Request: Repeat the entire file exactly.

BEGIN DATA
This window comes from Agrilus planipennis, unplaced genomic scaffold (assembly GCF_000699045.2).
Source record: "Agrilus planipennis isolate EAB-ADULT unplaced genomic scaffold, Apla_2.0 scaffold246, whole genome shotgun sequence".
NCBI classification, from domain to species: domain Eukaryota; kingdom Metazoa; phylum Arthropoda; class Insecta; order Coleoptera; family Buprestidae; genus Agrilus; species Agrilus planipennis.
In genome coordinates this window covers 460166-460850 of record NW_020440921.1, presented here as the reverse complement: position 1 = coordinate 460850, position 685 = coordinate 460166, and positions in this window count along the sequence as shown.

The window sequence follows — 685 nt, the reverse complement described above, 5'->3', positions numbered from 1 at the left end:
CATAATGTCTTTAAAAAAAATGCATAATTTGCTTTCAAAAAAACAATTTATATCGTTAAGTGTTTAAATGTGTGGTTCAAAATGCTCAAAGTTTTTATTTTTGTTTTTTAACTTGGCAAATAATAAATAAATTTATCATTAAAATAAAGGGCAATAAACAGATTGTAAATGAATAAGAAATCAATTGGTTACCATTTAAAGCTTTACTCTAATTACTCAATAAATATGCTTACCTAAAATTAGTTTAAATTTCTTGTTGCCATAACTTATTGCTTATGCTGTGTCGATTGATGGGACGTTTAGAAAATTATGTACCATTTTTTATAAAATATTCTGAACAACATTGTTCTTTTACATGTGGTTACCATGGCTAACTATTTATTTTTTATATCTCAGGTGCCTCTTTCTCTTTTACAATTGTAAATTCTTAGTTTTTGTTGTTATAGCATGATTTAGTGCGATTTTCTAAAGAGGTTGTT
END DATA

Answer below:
This window comes from Agrilus planipennis, unplaced genomic scaffold (assembly GCF_000699045.2).
Source record: "Agrilus planipennis isolate EAB-ADULT unplaced genomic scaffold, Apla_2.0 scaffold246, whole genome shotgun sequence".
NCBI classification, from domain to species: domain Eukaryota; kingdom Metazoa; phylum Arthropoda; class Insecta; order Coleoptera; family Buprestidae; genus Agrilus; species Agrilus planipennis.
In genome coordinates this window covers 460166-460850 of record NW_020440921.1, presented here as the reverse complement: position 1 = coordinate 460850, position 685 = coordinate 460166, and positions in this window count along the sequence as shown.

The window sequence follows — 685 nt, the reverse complement described above, 5'->3', positions numbered from 1 at the left end:
CATAATGTCTTTAAAAAAAATGCATAATTTGCTTTCAAAAAAACAATTTATATCGTTAAGTGTTTAAATGTGTGGTTCAAAATGCTCAAAGTTTTTATTTTTGTTTTTTAACTTGGCAAATAATAAATAAATTTATCATTAAAATAAAGGGCAATAAACAGATTGTAAATGAATAAGAAATCAATTGGTTACCATTTAAAGCTTTACTCTAATTACTCAATAAATATGCTTACCTAAAATTAGTTTAAATTTCTTGTTGCCATAACTTATTGCTTATGCTGTGTCGATTGATGGGACGTTTAGAAAATTATGTACCATTTTTTATAAAATATTCTGAACAACATTGTTCTTTTACATGTGGTTACCATGGCTAACTATTTATTTTTTATATCTCAGGTGCCTCTTTCTCTTTTACAATTGTAAATTCTTAGTTTTTGTTGTTATAGCATGATTTAGTGCGATTTTCTAAAGAGGTTGTT